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Irish premier and 51 other politicians and officials sanctioned by Russia

The Kremlin said the sanctions were being placed ‘in response to the anti-Russian course of the Irish government’.

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Taoiseach Micheal Martin

Russia has placed sanctions on Irish premier Micheal Martin and 51 other Irish ministers, politicians and officials.

In a statement on Telegram, the Kremlin said the action was being taken “in response to the anti-Russian course of the Irish government”.

Among the 52 “key representatives” of Ireland are Taoiseach Micheal Martin, Tanaiste Leo Varadkar, Minister for Foreign Affairs and Defence Simon Coveney, Minister of Justice Helen McEntee and Minister for Finance Paschal Donohoe.

The chair of the Irish parliament’s lower house, Sean O’Fearghail, is also included on the list.

Mr Martin said he was not aware of his sanctioning until Fine Gael TD Neale Richmond asked him about it in the Dail chamber.

“It’s a new development, don’t think I’ve ever been sanctioned before, so I have to be updated on that and see what the implications of that are,” he said.

He said it is “part of a broader propaganda war being raged by Russia” and solidarity across Europe is needed.

When asked if he will close the Russian embassy in Dublin in response, Mr Martin said: “Diplomacy matters in the end of the day, no matter how unpalatable it can be at certain times, so I think cool heads are always required in situations like this.”

Speaking at a press conference, Mr Varadkar said the reason he was being sanctioned was because the Irish government was “standing full square behind Ukraine”.

“Ukraine is an independent, sovereign, democratic European country that has been invaded and Russia is the aggressor here, Ukraine is the victim,” he said.

“And I’m proud of the fact that we as a country are standing behind Ukraine. And I don’t think anyone who’s seen the events of last couple of days – when millions of people in Ukraine have been plunged into darkness and plunged into cold – can have any doubt about which country is on the right side here and which country is in the wrong.”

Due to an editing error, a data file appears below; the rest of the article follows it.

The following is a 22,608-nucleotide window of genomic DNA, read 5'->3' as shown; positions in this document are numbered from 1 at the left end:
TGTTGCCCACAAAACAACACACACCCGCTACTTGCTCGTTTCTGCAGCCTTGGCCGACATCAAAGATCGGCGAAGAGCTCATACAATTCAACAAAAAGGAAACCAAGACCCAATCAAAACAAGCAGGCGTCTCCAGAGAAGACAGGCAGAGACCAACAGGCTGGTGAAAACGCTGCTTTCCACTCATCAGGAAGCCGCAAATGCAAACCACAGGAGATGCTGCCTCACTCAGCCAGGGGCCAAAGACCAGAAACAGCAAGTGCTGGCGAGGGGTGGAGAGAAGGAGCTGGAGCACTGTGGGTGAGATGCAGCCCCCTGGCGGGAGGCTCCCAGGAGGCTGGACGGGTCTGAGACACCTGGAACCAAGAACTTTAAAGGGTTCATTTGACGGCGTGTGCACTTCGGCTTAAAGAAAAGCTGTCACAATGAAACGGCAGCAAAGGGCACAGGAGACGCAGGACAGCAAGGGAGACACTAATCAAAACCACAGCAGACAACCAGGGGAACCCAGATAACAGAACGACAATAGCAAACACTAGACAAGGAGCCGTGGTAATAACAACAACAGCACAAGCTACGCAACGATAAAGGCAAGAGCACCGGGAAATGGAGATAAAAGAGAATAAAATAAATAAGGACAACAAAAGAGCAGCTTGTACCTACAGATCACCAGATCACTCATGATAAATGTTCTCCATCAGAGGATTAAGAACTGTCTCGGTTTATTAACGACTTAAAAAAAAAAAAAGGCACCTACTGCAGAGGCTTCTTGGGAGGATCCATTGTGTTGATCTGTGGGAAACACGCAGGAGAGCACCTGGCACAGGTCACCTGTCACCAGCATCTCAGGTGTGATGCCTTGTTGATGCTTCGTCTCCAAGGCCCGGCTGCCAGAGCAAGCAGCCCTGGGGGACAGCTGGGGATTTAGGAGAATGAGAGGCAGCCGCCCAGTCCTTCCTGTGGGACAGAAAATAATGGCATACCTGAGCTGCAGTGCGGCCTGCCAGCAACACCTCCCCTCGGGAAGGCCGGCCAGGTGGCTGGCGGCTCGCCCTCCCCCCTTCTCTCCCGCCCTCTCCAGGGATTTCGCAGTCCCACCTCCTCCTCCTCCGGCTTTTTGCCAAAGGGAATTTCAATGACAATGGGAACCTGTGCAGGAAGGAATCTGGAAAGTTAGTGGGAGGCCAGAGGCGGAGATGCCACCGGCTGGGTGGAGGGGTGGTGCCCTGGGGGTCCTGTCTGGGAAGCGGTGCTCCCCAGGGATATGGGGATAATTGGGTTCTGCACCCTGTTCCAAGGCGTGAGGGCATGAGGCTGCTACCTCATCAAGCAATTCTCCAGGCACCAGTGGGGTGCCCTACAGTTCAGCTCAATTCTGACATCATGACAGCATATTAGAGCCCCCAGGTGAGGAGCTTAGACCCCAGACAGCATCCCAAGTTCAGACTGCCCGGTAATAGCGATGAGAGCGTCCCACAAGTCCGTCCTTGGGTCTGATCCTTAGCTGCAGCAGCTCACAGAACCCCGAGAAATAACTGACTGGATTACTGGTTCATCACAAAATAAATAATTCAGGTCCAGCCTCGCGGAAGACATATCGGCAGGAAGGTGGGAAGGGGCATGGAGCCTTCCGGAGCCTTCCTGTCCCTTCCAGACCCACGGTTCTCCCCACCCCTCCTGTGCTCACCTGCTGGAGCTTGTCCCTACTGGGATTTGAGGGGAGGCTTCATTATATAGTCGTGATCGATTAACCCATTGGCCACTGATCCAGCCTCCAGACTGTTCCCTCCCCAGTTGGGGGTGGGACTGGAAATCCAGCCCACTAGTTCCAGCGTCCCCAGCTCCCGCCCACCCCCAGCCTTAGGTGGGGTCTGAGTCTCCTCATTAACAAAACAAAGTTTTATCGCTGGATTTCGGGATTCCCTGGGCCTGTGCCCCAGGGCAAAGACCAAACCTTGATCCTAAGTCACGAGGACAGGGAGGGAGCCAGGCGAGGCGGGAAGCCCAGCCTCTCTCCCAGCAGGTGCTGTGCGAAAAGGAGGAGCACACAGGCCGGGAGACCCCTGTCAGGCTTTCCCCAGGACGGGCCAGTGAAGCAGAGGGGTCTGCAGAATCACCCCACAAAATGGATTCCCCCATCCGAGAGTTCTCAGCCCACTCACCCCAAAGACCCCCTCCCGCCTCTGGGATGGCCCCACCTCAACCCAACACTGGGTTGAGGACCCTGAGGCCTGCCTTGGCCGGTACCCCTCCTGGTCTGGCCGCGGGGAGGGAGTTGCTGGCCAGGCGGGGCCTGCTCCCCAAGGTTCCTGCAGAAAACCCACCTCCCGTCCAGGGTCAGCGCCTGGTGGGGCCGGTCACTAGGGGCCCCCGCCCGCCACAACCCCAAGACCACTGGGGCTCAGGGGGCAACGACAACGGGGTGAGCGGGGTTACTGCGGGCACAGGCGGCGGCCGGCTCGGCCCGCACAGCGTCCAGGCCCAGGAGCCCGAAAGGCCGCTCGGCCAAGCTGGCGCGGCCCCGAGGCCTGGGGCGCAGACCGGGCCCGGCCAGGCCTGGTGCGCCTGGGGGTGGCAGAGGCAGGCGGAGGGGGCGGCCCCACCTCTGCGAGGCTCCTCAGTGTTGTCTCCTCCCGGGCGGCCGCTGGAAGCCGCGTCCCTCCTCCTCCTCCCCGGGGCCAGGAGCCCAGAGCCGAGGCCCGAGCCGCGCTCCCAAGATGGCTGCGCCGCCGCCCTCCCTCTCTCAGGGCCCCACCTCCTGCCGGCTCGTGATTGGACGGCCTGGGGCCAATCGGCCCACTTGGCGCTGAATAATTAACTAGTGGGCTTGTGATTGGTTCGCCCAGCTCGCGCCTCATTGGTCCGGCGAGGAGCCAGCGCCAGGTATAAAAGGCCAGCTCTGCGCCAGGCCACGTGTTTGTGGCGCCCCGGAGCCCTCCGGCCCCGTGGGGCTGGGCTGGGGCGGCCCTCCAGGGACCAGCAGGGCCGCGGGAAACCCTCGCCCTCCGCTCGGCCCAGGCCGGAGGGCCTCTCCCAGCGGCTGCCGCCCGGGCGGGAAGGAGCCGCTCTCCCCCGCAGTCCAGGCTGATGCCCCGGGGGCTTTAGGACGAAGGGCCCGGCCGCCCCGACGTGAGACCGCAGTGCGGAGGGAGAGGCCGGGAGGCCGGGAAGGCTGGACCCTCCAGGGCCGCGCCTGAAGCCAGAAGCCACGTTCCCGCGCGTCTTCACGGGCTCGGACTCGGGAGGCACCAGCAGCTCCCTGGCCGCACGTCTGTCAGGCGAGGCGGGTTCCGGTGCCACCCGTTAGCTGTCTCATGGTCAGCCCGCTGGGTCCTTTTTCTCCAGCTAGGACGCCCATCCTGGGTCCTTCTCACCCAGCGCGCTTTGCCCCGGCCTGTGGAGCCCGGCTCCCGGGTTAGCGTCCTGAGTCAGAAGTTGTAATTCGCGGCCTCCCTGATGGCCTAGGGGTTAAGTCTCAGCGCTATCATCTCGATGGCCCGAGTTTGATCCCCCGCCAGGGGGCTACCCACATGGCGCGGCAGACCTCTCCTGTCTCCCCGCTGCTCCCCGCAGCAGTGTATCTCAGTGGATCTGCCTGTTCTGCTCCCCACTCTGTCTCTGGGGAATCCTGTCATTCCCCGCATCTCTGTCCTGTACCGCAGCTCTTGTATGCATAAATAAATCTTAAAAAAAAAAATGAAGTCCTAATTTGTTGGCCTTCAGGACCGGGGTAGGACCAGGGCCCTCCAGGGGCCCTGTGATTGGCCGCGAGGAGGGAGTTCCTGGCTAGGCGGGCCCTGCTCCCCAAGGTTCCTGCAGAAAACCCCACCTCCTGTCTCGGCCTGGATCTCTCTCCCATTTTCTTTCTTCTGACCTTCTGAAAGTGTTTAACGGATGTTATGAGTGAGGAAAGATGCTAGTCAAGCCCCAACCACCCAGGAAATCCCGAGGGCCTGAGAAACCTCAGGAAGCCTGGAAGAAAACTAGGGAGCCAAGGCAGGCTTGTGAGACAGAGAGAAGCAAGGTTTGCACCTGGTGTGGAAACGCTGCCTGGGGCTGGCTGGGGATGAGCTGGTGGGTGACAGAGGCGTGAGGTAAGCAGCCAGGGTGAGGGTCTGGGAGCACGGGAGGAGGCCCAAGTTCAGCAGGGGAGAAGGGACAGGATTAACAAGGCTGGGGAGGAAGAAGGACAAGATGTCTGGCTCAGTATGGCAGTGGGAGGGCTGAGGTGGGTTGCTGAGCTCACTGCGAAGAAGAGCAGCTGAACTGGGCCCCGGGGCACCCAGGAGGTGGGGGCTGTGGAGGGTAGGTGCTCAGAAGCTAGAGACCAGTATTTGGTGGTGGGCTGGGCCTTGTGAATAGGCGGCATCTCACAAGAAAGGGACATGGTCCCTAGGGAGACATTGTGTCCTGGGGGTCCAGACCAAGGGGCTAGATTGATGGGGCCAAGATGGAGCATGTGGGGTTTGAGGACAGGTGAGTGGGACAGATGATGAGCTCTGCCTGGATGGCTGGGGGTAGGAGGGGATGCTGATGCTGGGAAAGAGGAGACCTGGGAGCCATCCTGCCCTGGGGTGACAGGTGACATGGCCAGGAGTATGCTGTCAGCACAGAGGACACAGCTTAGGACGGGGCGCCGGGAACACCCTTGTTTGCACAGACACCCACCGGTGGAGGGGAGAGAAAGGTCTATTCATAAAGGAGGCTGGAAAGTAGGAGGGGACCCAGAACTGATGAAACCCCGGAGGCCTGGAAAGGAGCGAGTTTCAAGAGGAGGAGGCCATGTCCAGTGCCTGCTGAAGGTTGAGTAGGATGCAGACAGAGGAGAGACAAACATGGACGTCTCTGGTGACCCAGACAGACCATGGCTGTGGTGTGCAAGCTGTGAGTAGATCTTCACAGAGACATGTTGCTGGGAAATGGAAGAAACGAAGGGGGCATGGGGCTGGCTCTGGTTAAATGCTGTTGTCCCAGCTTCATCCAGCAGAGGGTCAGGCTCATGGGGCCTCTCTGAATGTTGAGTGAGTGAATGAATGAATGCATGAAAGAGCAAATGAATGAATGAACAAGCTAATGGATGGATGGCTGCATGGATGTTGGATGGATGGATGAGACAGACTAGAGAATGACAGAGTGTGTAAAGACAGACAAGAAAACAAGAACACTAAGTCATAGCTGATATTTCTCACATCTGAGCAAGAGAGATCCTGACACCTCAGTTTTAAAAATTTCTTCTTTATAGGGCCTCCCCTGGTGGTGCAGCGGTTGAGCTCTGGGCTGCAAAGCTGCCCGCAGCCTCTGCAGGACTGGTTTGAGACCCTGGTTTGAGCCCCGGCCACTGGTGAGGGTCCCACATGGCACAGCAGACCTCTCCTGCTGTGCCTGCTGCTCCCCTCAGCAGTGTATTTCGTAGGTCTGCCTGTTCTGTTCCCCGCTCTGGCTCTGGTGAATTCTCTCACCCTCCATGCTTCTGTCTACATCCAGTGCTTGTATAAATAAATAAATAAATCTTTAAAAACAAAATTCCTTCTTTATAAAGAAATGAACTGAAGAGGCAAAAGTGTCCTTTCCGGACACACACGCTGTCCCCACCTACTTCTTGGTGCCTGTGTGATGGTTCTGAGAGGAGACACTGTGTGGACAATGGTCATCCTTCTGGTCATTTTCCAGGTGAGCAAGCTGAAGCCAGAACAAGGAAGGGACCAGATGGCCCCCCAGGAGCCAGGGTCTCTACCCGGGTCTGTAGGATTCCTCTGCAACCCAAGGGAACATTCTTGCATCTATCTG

Asked whether it was time to ask Russian ambassador to leave Ireland, Mr Varadkar echoed the Taoiseach’s words in calling for “cool heads”.

“This is a time for cool heads,” he said.

“We have imposed sanctions on Russian politicians, leaders and business people in the past. They are now imposing them on Irish citizens. And I’m just one of 50 I believe, who’s on that list.

“And yet throughout that, we have maintained diplomatic relations, even countries that are at war with each other maintain diplomatic relations. So I think we need to consider anything like that very carefully.”

Commenting on her inclusion on the sanctions list, Ms McEntee said: “I stand by anything that I’ve said in relation to Russia and the ongoing barbaric and illegal war that is being waged on Ukraine.

“Like my colleagues, I stand fully behind the people of Ukraine and whatever comes of that decision by the Russian government, that’s their decision.

“But it certainly won’t change my views and my position and the fact that we need to support Ukraine and all of their citizens in any way that we can.”

Mr Coveney said Ireland will be making “no apology” for being “on the side of international law, the UN Charter, the side of Ukraine and the right side of history”.

“Russia should end its illegal war of aggression, stop killing innocent civilians and shelling of infrastructure,” he added.

Making the announcement, the Kremlin said: “Acting under the dictation of Brussels, Ireland is conducting an aggressive anti-Russian propaganda campaign, a course has been taken to curtail bilateral cooperation to the detriment of its own interests.

“One of the consequences of fuelling Russophobic hysteria in Irish society was the attack on the Russian Embassy in Dublin in March of this year.”

It said it would be “guided by the position of Dublin” in relation to further measures.

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